We’re all on the same team so why doesn’t it feel like it

Last week, in announcing the Super Members Council’s (SMC) support for the Delivering Better Financial Outcomes (DBFO) bill, chief executive Misha Schubert said the legislation, and, more specifically, changes to section 99FA of the SIS Act, would help stop “dodgy financial advisers” from using cold-calling businesses to solicit clients.

It was a comment for which she has since issued an apology, saying her comments were “mischaracterised” and “not meant to be generalised to all financial advisers”.

As we all know only too well, no one suffers more than financial advisers when terms such as “dodgy financial advisers” get thrown around. Particularly when the term financial adviser is incorrectly applied, as it so often is. The Corporations Act 2001 section 923C restricts the use of the term “financial adviser” and “financial planner” to those who are a relevant provider (aka a licensed financial adviser). Yet time and time again, these terms are quickly applied and interchangeably used in the context of unlicensed operators.

The conflating of licensed advisers and unlicensed operators is one of the biggest challenges facing the financial advice profession. The reputational damage it causes, along with the perpetuation of various myths, cut deep.
Today, the advice industry thrives on having the highest standards – a testament to the hard work and commitment of the advisers that remain. They have no truck with those doing the wrong thing, and for the very small percentage that do, there are legislated processes and penalties.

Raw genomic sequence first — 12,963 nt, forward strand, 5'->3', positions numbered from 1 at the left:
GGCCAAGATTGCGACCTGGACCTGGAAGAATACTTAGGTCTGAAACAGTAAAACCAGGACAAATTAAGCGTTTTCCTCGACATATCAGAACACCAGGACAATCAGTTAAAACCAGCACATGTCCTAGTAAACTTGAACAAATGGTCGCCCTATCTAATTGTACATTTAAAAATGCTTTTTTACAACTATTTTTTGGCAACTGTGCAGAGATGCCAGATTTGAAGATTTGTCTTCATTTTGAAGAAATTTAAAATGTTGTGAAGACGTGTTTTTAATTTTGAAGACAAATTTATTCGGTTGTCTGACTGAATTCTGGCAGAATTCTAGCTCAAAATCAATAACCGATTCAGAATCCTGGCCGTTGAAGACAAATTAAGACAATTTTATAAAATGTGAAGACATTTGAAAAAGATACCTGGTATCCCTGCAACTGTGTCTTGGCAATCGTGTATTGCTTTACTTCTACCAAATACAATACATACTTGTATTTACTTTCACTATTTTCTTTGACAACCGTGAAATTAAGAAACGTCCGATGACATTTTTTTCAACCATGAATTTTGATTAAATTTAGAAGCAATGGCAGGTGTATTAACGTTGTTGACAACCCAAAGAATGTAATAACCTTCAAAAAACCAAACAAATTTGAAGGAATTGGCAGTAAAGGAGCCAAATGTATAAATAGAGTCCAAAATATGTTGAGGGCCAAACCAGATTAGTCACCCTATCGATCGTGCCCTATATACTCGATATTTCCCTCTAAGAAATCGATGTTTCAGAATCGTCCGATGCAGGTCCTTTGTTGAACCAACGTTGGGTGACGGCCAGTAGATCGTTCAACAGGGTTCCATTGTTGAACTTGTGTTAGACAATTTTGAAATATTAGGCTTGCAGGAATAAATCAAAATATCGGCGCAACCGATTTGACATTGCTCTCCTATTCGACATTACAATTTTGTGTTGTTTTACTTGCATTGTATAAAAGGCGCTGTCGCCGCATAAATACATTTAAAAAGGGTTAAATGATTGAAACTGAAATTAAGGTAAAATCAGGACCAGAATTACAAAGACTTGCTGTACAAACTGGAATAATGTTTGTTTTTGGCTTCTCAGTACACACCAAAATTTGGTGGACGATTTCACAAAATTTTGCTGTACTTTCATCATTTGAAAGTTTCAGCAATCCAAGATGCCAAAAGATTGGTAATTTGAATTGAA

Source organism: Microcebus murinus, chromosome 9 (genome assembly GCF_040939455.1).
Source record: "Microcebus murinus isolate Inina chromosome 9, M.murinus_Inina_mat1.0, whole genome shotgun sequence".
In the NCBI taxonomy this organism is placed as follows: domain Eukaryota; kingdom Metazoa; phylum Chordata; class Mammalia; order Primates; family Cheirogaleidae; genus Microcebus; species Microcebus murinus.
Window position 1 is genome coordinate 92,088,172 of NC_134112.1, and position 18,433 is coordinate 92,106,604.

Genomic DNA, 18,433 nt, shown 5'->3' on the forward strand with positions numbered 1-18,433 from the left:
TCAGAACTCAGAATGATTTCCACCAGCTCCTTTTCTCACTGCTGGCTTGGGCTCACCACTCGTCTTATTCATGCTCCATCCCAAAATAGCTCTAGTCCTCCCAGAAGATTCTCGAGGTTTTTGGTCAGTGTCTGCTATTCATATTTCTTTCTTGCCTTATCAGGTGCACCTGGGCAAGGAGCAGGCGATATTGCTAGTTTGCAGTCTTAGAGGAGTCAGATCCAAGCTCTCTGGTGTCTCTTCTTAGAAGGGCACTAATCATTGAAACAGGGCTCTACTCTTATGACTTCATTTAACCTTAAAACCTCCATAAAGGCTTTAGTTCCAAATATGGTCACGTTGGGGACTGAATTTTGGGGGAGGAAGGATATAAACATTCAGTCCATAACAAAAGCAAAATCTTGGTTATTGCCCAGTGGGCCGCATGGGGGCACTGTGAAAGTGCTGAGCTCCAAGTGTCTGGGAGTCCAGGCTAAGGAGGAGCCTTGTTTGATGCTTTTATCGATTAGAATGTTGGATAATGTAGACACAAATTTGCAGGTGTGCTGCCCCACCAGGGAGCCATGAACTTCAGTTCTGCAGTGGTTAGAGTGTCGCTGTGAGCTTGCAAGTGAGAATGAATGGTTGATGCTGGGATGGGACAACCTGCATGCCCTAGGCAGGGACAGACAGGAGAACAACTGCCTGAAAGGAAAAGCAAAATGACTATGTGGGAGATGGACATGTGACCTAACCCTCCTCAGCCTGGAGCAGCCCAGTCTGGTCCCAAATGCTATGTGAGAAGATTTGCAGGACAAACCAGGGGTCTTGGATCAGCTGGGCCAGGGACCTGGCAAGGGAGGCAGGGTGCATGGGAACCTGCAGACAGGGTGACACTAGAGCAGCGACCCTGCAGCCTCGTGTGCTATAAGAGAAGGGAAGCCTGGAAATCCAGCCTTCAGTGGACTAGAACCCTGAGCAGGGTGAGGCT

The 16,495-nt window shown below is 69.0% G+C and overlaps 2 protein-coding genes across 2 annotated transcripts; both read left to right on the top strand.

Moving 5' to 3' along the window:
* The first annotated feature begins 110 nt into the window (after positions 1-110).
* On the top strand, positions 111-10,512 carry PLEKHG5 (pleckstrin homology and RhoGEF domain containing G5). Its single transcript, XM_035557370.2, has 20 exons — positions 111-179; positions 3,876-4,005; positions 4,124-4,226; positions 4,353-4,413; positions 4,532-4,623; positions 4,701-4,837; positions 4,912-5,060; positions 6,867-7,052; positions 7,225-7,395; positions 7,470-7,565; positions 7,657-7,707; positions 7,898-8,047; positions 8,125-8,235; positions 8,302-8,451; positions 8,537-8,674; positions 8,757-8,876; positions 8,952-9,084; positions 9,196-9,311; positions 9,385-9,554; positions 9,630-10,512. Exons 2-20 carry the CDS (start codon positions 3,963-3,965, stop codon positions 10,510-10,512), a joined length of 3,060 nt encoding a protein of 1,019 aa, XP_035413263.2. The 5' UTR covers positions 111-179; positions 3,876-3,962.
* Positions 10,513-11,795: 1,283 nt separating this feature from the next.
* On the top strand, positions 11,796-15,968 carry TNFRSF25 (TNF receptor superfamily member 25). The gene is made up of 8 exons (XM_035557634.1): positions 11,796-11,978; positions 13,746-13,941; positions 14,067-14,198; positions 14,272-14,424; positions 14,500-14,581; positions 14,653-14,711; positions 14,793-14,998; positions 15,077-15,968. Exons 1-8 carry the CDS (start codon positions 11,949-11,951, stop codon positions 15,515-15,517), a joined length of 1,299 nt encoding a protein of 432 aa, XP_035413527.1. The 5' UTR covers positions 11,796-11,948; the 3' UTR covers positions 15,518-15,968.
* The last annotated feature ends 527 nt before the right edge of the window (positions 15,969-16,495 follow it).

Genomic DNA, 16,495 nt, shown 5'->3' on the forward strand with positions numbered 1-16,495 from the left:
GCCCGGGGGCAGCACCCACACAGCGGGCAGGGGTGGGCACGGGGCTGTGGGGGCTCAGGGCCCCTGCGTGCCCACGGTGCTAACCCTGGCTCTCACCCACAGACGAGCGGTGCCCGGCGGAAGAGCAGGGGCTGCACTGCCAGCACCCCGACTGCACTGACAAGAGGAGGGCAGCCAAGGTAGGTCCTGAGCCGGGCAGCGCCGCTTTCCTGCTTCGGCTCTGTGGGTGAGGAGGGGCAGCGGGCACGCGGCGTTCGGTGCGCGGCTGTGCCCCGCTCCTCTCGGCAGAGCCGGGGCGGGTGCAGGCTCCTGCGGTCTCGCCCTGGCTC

The time has come to separate the myth from the facts and for all stakeholders to take a stand against unlicensed operators who cause tremendous reputational damage to advisers doing the right thing, to say nothing of the financial pain they can inflict on unsuspecting consumers.

One final point is worth making. For years, it’s been the SMSF sector that has led the way with retirement income strategies. With about 50 per cent of SMSF members in retirement, it’s an issue our superannuation sector has successfully addressed – in no small part due to their advisers.

Not so the APRA-regulated funds. They have been in accumulation mode and some are only now coming to grips with policies that address the needs of their growing cohort of members nearing or in retirement.

It seems to your Association that these funds have something to learn from our sector in terms of how to address members’ retirement income needs. After all, we do have the same goal of giving every Australian a dignified and secure retirement, so it is time that we worked together to achieve the best possible outcomes for everyone.

Written by Peter Burgess, 
CEO, SMSF Association